Etienne said...


1-As a native speaker of French who has some experience of translation, I'd recommend "qui vise à" instead of "destiné à", and "qui s'appuie sur" instead of "qui est fondé sur". Still, your basic point remains.

2-Can any reader out there (Bulbul?) offer a translation of the passage into Maltese? My impression is that the distribution of Italian- and English-origin vocabulary items in the Maltese translation would be very reminescent of the distribution of the French-origin words in the "Gallicized Algerian Arabic" version.

John Cowan said...

I wonder, what is translation? Is it first slotting words in the correct place of the target language - and thus having the words to place in the first place - and then check the idea has come across, or the reverse?

The reverse, beyond all doubt, when it is done with the intention of re-creating the original in the new language, and not simply to provide a key or guide to the original (also an honorable intention). Here is what the translators of the 1611 English version of the Bible (the King James Version) had to say:

Another things we think good to admonish thee of (gentle Reader) that we have not tied ourselves to an uniformity of phrasing, or to an identity of words, as some peradventure would wish that we had done, because they observe, that some learned men somewhere, have been as exact as they could that way. Truly, that we might not vary from the sense of that which we had translated before, if the word signified that same in both places (for there be some words that be not the same sense everywhere) we were especially careful, and made a conscience, according to our duty. But, that we should express the same notion in the same particular word; as for example, if we translate the Hebrew or Greek word once by purpose, never to call it intent; if one where journeying, never traveling; if one where think, never suppose; if one where pain, never ache; if one where joy, never gladness, etc. Thus to mince the matter, we thought to savour more of curiosity [a negative term, roughly 'monstrousness'] than wisdom, and that rather it would breed scorn in the Atheist, than bring profit to the godly Reader. For is the kingdom of God to become words or syllables? why should we be in bondage to them if we may be free, use one precisely when we may use another no less fit, as commodiously?

David Marjanović said...

1-As a native speaker of French who has some experience of translation, I'd recommend "qui vise à" instead of "destiné à", and "qui s'appuie sur" instead of "qui est fondé sur".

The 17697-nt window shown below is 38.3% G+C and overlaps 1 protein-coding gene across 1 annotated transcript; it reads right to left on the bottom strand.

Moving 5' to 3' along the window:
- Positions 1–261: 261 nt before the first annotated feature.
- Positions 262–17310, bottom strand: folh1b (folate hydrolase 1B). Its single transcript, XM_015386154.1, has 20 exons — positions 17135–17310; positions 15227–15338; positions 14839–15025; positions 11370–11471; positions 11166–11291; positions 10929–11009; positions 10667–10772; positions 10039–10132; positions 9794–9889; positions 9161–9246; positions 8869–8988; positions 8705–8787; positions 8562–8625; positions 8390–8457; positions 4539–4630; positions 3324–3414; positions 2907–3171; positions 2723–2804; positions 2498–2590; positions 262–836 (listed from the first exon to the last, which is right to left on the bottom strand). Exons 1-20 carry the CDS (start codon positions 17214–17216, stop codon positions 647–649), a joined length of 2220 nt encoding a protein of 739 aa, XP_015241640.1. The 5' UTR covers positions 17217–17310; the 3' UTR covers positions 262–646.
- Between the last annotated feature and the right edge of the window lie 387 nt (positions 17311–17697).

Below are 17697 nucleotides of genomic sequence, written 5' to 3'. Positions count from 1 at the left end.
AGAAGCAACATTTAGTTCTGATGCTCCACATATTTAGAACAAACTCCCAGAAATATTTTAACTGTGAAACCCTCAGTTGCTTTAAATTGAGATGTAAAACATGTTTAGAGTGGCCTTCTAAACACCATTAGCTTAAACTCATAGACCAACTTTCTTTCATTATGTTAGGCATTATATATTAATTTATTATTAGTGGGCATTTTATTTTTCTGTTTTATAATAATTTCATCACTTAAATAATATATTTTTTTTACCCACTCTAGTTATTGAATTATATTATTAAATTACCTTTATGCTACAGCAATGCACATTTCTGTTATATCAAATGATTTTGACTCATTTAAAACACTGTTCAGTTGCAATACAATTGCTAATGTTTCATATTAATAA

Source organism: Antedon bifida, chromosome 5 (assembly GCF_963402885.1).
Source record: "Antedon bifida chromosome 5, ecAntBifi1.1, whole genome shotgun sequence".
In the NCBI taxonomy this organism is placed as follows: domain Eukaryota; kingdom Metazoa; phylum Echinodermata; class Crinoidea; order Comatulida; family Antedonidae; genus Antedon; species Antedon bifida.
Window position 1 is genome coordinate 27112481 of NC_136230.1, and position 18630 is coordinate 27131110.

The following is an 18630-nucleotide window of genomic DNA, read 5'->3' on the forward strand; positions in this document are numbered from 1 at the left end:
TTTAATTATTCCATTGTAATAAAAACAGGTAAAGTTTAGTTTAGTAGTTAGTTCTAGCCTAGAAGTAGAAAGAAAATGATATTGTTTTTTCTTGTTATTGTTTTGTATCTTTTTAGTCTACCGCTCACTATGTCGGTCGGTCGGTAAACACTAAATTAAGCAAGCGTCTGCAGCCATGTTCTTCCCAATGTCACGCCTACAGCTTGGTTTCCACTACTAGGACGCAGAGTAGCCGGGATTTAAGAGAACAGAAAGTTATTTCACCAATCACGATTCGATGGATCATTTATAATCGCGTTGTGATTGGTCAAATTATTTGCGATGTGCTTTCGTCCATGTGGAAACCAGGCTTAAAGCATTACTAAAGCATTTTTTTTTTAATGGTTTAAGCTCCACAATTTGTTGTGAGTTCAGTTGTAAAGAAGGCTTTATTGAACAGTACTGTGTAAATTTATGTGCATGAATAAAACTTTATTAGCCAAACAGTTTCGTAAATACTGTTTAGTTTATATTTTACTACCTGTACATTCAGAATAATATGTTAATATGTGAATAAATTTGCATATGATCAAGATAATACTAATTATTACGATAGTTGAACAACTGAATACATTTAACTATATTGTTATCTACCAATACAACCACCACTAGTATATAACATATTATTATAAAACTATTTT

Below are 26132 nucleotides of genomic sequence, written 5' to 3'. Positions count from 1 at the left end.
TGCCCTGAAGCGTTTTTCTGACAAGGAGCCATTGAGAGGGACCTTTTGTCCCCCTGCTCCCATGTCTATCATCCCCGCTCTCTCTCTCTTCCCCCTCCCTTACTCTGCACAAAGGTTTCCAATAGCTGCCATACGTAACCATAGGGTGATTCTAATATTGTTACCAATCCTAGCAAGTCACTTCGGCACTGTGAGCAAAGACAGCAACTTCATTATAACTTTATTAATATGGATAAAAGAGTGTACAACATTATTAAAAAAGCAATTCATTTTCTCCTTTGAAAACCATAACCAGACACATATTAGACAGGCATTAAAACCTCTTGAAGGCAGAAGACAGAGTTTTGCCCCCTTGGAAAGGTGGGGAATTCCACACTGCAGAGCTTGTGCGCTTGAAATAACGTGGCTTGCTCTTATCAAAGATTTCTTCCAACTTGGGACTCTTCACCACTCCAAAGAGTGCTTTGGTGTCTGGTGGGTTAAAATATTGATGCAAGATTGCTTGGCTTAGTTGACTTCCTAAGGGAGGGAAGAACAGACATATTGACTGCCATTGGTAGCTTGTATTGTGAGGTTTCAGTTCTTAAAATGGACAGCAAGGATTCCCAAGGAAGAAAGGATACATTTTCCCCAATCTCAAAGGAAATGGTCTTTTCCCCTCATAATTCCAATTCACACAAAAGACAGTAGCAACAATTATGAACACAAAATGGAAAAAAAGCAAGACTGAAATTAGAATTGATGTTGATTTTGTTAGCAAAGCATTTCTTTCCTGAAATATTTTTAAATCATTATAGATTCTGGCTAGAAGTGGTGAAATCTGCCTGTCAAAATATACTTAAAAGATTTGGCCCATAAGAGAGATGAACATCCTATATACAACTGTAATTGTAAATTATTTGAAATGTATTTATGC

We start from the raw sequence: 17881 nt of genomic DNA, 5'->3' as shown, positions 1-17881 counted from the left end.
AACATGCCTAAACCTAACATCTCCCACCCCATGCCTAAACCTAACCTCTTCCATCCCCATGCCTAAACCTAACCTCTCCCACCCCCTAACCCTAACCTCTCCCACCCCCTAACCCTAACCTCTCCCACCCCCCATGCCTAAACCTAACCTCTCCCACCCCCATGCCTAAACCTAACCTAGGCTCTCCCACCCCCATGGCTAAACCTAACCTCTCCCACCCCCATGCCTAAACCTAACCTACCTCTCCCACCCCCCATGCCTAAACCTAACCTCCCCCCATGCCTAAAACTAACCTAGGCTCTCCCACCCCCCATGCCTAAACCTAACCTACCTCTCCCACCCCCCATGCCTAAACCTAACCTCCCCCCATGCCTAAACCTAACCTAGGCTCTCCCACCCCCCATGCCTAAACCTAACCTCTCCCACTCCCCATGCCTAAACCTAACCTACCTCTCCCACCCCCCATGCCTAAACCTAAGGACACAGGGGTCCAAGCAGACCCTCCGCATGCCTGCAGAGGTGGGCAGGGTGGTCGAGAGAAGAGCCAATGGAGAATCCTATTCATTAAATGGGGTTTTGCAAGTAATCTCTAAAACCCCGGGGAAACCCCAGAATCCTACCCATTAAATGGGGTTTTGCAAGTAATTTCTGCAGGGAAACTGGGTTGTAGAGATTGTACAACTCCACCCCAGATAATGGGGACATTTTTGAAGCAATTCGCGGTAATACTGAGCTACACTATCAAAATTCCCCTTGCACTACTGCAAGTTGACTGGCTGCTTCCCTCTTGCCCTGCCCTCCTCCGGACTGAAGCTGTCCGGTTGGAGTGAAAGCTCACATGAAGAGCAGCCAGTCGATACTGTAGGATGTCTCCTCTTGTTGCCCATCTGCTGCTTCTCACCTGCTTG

Larger point: French avoids the passive voice to an extent you'd never expect not just from English, but even from German – which, like French, has an impersonal pronoun and reflexive constructions.

Lameen Souag الأمين سواق said...

Thanks for the corrections! Yes, it would be nice to see the Maltese version...

ferrer said...

Interesting post, thank you very much. On the subject of untranslateability, but on a less academic note and limited to German, Spanish and English you might find worht a browse.

Anonymous said...

It's not just a matter of degree/intellect level. It kind of is for this particular paragraph, but most Arabic dialects have much more constraint vocabulary compared to your typical everyday English, French, or standard Arabic.
Not much comes to mind now but 'sarcasm, pretentious, abuse, sense of humor, suspense, patronizing, condescending, anticipation, spin-off, cliff hanger, sanctimonious, sexist'. These are some awfully common words/phrases that, even as a native a speaker, I can't find a counterpart for in my native dialect, or even in standard Arabic for some.

Anonymous said...

While Maltese seems to prefer loanwords, Berber and Arabic use neologisms. For Algerian/Moroccan/Tunisian... Arabic what do you think is the best solution for not having a word for X? Would neologisms (such as we can see them in Berber) solve the problem (i.e. allow monolingual people to understand the [basic] meaning of the sentence?)? Or are we creating a new problem like that and borrowing is a better idea?

Lameen Souag الأمين سواق said...

Berber neologisms are frankly a disaster: there's no point in coining neologisms much faster than your teaching and media infrastructure can spread them, especially when the way you've constructed them makes them incomprehensible to any speaker who hasn't already learned them. A good neologism should be as easy as possible to understand and remember. In some cases, that means a nice transparent compound that respects the language's ordinary morphology. But in a lot of cases, that's more likely to be a loanword, and your choice is whether to take it from Fusha or from French.